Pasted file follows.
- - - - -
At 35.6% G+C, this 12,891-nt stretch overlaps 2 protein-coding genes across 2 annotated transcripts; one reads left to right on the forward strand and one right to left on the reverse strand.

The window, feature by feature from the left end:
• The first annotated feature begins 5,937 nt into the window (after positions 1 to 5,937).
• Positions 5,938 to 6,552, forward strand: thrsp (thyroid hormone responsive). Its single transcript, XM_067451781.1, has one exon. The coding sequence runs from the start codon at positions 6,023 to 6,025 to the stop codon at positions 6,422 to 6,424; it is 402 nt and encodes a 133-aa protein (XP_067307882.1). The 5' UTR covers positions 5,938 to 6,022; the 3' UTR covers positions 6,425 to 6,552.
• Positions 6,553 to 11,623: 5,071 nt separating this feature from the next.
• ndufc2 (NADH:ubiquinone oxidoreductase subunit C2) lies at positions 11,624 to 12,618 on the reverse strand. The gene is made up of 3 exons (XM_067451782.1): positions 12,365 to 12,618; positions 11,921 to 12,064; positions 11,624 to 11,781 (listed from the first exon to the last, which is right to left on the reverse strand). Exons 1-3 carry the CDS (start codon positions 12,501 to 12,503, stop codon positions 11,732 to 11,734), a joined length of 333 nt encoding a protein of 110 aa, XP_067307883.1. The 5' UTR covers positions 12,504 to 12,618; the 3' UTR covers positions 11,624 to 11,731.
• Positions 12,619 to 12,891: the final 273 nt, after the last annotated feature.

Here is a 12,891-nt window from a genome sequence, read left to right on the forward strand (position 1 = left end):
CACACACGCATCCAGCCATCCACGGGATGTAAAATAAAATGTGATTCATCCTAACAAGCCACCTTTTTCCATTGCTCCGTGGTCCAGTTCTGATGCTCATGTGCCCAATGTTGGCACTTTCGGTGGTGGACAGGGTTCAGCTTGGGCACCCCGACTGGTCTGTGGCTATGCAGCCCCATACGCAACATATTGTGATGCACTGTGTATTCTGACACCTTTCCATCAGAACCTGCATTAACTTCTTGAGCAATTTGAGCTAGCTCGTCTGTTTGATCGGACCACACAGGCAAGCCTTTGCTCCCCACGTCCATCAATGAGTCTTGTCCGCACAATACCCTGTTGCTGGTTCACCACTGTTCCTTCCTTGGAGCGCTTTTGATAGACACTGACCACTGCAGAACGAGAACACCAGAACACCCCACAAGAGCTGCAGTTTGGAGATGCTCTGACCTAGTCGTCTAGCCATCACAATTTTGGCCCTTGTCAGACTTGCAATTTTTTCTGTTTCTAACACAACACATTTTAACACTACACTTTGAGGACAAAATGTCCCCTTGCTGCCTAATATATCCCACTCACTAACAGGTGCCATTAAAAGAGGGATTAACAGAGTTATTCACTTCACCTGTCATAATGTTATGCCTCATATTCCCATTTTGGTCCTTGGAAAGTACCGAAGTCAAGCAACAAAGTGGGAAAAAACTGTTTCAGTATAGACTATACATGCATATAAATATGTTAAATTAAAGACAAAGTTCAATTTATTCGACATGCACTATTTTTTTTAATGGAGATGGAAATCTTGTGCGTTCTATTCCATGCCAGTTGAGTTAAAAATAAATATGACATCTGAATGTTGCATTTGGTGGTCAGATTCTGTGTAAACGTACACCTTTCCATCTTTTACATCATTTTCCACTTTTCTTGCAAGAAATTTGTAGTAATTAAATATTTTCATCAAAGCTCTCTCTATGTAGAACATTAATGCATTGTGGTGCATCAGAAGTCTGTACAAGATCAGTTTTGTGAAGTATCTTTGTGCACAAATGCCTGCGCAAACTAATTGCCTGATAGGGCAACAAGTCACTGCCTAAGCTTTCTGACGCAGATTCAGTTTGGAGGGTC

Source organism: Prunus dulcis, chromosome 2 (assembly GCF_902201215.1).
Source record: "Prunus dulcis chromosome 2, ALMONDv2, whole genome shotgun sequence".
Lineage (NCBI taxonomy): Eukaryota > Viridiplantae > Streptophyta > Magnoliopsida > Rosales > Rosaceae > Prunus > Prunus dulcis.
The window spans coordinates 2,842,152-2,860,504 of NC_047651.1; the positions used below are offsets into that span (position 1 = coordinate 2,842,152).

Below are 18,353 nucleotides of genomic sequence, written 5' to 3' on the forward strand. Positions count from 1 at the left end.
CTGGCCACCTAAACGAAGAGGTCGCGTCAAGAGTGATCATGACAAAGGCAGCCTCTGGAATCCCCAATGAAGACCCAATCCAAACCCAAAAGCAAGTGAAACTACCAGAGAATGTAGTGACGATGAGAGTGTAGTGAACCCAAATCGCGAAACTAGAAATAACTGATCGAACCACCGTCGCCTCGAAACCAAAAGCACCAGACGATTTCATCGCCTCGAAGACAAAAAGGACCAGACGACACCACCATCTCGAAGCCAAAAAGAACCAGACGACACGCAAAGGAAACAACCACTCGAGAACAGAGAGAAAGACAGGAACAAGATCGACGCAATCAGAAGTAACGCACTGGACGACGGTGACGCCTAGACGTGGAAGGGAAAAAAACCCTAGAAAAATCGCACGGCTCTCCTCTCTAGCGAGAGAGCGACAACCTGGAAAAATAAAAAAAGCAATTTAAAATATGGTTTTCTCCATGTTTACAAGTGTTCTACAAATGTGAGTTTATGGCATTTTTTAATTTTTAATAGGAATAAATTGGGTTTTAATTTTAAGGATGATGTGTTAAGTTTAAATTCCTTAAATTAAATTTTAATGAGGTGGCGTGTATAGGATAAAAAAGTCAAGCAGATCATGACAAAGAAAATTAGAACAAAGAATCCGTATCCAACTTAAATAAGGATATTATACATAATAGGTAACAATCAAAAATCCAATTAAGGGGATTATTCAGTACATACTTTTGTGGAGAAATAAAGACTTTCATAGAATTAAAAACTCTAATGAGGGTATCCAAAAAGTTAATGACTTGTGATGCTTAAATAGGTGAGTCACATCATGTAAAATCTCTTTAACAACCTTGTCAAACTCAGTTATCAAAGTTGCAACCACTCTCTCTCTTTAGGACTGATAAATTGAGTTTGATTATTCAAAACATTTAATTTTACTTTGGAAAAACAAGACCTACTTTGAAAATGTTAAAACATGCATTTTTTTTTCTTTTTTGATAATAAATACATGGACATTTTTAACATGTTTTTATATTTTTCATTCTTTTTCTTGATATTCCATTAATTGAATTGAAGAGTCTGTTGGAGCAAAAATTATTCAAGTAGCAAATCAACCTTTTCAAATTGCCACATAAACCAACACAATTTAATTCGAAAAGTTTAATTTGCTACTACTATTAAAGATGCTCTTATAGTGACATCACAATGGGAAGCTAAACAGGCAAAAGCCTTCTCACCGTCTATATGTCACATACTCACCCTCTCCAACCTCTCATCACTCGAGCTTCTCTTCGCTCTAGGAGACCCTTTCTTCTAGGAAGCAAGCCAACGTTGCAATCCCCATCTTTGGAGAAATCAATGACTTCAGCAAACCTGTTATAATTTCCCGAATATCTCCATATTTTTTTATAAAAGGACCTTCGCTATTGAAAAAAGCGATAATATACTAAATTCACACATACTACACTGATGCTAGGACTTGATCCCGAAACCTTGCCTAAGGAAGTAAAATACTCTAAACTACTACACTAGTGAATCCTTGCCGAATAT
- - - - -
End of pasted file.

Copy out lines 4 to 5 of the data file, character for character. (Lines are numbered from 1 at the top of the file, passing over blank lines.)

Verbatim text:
• Positions 5,938 to 6,552, forward strand: thrsp (thyroid hormone responsive). Its single transcript, XM_067451781.1, has one exon. The coding sequence runs from the start codon at positions 6,023 to 6,025 to the stop codon at positions 6,422 to 6,424; it is 402 nt and encodes a 133-aa protein (XP_067307882.1). The 5' UTR covers positions 5,938 to 6,022; the 3' UTR covers positions 6,425 to 6,552.
• Positions 6,553 to 11,623: 5,071 nt separating this feature from the next.